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Excerpt: 'The Ballad Of Dorothy Wordsworth'

Crossing the Threshold

"A wedding or a festival, A mourning or a funeral." —WILLIAM WORDSWORTH, "Ode: Intimations of Immortality"

" our life alone does Nature live— Our's is her Wedding-garment, our's her Shroud!" —SAMUEL TAYLOR COLERIDGE, "Dejection: An Ode"

She can stand it no longer. When she looks from her window at the two men running up the avenue to tell her that the wedding is over, she throws herself down on the bed, where she lies in a trance, neither hearing nor seeing. Earlier that morning the groom had entered her room and she had removed the ring, which she had been wearing all night, and handed it back to him with a blessing. He had then returned it to her finger, blessing it once more, before leaving for the church to bind himself to another. When she is told by the bride's sister that the newlyweds are coming, she somehow rises from her bed and sends herself flying down the stairs and out the front door, her body moving against her own volition, not stopping until she is in the arms of the groom. Together they cross the threshold of the house, where they wait to greet the bride.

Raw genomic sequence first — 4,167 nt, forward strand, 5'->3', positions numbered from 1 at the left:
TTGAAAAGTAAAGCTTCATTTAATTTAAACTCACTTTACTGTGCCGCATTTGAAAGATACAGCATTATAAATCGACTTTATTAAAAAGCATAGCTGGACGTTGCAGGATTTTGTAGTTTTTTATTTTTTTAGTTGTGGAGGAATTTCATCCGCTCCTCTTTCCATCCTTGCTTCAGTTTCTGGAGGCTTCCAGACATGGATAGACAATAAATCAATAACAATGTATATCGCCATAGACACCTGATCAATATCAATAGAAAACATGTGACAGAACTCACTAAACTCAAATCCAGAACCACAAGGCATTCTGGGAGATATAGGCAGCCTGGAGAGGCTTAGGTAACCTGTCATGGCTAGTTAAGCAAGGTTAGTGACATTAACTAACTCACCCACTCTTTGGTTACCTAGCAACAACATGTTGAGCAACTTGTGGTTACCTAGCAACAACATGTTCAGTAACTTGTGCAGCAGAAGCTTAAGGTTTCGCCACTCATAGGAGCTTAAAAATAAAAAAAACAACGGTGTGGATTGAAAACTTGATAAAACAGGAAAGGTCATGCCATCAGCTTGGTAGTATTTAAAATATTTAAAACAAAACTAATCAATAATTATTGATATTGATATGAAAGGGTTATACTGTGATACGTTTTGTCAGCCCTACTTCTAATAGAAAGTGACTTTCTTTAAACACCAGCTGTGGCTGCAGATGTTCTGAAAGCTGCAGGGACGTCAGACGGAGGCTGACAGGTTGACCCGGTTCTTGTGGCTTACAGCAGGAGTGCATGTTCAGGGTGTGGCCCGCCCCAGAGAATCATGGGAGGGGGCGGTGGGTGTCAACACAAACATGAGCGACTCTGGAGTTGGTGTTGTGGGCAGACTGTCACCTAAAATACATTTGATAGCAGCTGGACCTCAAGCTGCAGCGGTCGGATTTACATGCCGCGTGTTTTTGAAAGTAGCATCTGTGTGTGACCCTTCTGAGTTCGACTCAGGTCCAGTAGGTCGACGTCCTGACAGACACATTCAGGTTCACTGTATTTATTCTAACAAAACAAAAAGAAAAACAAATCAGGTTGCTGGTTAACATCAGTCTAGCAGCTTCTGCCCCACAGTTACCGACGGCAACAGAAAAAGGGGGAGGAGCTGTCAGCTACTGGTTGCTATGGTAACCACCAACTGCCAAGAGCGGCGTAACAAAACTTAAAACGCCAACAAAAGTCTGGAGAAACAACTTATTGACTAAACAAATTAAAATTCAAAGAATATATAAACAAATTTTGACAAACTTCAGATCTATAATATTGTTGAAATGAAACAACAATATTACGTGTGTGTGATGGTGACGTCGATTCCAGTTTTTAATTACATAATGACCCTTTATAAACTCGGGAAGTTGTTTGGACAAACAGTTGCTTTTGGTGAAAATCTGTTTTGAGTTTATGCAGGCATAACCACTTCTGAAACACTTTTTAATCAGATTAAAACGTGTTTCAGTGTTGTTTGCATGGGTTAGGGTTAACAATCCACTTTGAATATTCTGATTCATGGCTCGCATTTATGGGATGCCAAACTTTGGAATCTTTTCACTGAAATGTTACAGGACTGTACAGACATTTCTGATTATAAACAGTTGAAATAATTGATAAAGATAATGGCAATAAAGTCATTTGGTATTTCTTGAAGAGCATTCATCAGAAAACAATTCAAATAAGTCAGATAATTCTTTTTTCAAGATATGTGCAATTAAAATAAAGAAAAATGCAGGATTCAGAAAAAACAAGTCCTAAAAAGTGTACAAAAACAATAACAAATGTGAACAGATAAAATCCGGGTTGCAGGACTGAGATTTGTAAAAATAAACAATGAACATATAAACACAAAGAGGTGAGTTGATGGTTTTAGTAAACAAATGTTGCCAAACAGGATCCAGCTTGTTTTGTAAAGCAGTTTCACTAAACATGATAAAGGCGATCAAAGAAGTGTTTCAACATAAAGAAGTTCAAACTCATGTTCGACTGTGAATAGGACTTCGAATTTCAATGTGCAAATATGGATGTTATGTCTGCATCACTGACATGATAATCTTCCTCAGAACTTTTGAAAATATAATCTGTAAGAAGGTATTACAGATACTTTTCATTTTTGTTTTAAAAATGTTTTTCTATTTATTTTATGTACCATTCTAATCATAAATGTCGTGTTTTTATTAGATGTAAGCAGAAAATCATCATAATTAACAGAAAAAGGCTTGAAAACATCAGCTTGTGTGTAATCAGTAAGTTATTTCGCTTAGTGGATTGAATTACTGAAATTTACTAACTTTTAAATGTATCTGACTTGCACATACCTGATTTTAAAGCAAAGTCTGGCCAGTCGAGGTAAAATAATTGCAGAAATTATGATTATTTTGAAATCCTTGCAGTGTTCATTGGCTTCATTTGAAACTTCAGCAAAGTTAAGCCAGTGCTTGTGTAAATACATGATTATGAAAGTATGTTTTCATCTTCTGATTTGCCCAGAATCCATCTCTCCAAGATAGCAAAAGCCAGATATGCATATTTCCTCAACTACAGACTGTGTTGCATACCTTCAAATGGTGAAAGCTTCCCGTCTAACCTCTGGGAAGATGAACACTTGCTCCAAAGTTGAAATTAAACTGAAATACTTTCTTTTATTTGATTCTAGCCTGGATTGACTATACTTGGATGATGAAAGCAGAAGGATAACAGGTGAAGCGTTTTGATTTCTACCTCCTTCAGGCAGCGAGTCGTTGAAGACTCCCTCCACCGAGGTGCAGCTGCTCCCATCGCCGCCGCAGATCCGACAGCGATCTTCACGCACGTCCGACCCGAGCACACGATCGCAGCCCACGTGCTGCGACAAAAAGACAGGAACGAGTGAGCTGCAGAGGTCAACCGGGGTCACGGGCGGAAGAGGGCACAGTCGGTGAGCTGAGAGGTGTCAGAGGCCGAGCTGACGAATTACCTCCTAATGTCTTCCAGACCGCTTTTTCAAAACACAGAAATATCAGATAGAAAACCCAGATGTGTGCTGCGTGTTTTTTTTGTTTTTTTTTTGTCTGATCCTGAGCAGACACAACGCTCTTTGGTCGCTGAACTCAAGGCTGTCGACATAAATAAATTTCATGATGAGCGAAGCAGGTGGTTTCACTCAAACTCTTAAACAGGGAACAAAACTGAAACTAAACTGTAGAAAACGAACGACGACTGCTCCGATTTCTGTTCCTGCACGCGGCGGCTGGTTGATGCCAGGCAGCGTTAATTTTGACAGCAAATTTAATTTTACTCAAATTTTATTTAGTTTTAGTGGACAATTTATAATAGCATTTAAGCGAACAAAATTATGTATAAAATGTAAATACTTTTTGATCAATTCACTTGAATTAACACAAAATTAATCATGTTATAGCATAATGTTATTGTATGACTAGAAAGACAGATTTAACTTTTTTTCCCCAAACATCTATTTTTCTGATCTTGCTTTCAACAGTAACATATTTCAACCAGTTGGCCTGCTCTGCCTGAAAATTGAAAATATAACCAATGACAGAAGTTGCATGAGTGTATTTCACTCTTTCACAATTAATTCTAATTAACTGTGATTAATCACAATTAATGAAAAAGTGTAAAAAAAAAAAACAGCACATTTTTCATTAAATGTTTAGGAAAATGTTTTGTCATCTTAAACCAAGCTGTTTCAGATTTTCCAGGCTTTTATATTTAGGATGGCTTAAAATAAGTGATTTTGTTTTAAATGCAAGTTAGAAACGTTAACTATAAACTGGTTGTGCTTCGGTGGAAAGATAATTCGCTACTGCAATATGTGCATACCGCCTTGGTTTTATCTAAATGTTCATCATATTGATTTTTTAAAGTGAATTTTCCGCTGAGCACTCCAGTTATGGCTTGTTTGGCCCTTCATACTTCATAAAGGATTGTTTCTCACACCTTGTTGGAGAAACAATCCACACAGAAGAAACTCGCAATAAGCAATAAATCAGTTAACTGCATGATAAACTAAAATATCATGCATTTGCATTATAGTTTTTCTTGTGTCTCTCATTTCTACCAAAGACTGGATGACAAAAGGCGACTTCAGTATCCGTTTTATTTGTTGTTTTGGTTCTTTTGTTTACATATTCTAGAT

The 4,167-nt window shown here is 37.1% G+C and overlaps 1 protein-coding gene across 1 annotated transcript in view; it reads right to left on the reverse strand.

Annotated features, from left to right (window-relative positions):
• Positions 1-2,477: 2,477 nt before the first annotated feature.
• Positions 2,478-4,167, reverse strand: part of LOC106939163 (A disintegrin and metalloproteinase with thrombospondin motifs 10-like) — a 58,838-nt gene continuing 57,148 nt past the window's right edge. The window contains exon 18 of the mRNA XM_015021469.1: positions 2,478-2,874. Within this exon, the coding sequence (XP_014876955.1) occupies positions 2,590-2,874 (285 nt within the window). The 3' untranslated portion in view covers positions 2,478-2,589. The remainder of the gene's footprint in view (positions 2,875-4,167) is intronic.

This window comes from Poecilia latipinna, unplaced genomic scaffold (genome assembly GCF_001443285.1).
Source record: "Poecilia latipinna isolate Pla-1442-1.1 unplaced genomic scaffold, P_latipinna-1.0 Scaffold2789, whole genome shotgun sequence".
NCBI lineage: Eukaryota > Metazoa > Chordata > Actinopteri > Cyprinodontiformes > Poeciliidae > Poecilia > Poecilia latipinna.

Dorothy Wordsworth's journal entry for October 4, 1802, describes her brother William's marriage to Mary Hutchinson from the perspective of her bedroom at Gallow Hill, the Hutchinsons' Yorkshire farm, where she waited for the couple to return from the local church at Brompton. She was too distraught to attend the ceremony herself. For readers of her journals, Dorothy's account of William's wedding morning comes as a surprise, and not only because of the peculiar early-morning ceremony performed between the brother and the sister and the intensity of her physical response to the event. It strikes a new tone in her writing: after two and a half years of recording what she sees, she now records what she feels about something she has not seen, and it is typical of Dorothy Wordsworth that this long-awaited focus on herself comes just as she is going out of focus, slipping into a semiconscious state as one chapter of her life closes and the next begins.